On Monday November 7, we buried my grandmother, Mary, my darling girl. That night I went to Philadelphia to see the Clintons and the Obamas at the huge rally in Independence Square. Bruce Springsteen. Bon Jovi. In the press scrum – I was writing about Hillary for Salon – we were laughing and cheering. President Obama was talking about the continuation of his legacy. Hillary was smiling wide and her supporters literally danced their way out of the rally to the tunes of her theme song, Katy Perry’s “Roar.” On Tuesday Trump was elected. On Wednesday in New York City, after being up all night crying, I watched Hillary give her concession speech. On Wednesday evening, I called Sarah Sandman and said, “I want to start a magazine, we have to do more than tell people art will save us. I’ve been hearing that from writer friends all day. Art will not save us all by itself. Art plus registering voters and voting and all forms of activism might. Let’s have literature and revolution.” I might have been crying then. My gran was gone, Hillary had lost, I was exhausted, I’d been out on the trail for Hillary with my mother for the days after my grandmother’s death before her funeral. I needed a bed and several stiff drinks. “I want to start a magazine, but I can’t do it by myself. So if you say yes, ok. If you say no, I’ll do something else with all this sadness and fear and anger.” She said yes. Immediately. And so, Roar was born.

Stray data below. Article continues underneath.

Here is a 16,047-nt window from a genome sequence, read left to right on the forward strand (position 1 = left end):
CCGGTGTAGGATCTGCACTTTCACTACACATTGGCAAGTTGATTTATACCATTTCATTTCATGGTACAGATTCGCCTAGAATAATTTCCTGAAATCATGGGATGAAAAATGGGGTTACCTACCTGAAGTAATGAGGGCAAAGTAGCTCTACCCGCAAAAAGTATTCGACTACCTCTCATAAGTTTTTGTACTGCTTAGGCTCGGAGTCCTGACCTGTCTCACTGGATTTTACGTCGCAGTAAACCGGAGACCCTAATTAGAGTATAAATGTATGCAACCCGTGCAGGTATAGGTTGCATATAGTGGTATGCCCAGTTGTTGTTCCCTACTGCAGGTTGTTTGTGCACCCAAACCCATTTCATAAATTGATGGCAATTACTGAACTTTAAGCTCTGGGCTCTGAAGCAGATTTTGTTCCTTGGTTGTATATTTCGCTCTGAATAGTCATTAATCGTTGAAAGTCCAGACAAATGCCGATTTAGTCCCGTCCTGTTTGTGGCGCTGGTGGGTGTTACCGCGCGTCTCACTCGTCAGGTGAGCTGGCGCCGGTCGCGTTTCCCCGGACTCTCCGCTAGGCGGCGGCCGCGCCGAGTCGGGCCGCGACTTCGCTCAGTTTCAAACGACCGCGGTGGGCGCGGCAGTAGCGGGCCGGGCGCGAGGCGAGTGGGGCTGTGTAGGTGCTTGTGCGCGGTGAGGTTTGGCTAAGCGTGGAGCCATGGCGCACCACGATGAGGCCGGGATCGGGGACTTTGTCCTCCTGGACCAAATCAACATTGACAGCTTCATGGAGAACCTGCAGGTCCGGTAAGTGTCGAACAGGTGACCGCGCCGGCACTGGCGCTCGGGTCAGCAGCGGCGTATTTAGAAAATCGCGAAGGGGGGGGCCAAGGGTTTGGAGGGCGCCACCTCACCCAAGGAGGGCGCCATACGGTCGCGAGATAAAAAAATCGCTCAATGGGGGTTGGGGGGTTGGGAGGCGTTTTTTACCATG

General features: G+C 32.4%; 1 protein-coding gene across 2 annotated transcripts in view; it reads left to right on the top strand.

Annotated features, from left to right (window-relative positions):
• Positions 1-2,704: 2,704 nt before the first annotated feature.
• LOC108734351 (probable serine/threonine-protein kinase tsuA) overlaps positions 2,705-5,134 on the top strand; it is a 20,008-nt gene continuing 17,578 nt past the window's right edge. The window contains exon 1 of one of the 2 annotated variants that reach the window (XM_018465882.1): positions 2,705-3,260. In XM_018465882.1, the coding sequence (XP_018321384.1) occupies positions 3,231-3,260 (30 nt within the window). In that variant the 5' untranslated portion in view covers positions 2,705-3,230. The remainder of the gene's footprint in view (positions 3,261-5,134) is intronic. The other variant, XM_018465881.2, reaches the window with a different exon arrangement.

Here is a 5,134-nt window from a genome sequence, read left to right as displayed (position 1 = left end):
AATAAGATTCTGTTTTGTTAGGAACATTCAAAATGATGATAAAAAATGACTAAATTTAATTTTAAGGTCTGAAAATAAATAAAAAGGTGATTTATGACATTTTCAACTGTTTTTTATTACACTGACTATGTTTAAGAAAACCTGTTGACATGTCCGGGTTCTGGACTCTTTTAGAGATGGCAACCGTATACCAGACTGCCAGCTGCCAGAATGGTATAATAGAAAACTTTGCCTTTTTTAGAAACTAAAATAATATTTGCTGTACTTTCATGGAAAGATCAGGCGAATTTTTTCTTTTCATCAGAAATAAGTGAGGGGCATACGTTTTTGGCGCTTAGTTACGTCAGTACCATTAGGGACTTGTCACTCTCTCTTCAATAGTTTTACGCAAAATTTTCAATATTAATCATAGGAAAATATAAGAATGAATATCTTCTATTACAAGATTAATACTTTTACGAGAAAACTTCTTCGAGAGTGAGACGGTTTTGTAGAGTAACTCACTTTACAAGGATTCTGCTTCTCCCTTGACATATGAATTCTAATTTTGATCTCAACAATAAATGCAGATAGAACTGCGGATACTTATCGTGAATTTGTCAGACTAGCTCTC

My grandmother was a lifelong reader, a feminist, deeply concerned with the treatment of the economically disadvantaged, workers, and civil rights. She taught adults who had been incarcerated to read, took up Spanish in her 60’s in hopes of forming stronger connections with immigrants, took a homeless woman from Africa in to live with her in her 80’s. She was true. When she was a child, after her mother’s death at the start of the great depression, she went to an orphanage for years and then was raised in part by an African-American maid, Sophie, her lifelong friend. She was greatly influenced by the poverty she had known, by Sophie, by activist nuns. She wanted her children and grandchildren to be happy and to be kind and to live lives of service and she was proud that all 12 of us had.
She left me a very small sum of money when she died last November 1. I used it as part of the seed money to launch Roar, brought to you by feminists, to offer literature, to inspire revolution. They say the dreams of the grandmothers are realized by the granddaughters. Maybe. I hope. I’m as proud of Roar as anything I’ve ever done. I like to think my grandmother would be proud of Roar, too. It is her legacy.
What will your legacy of this time be?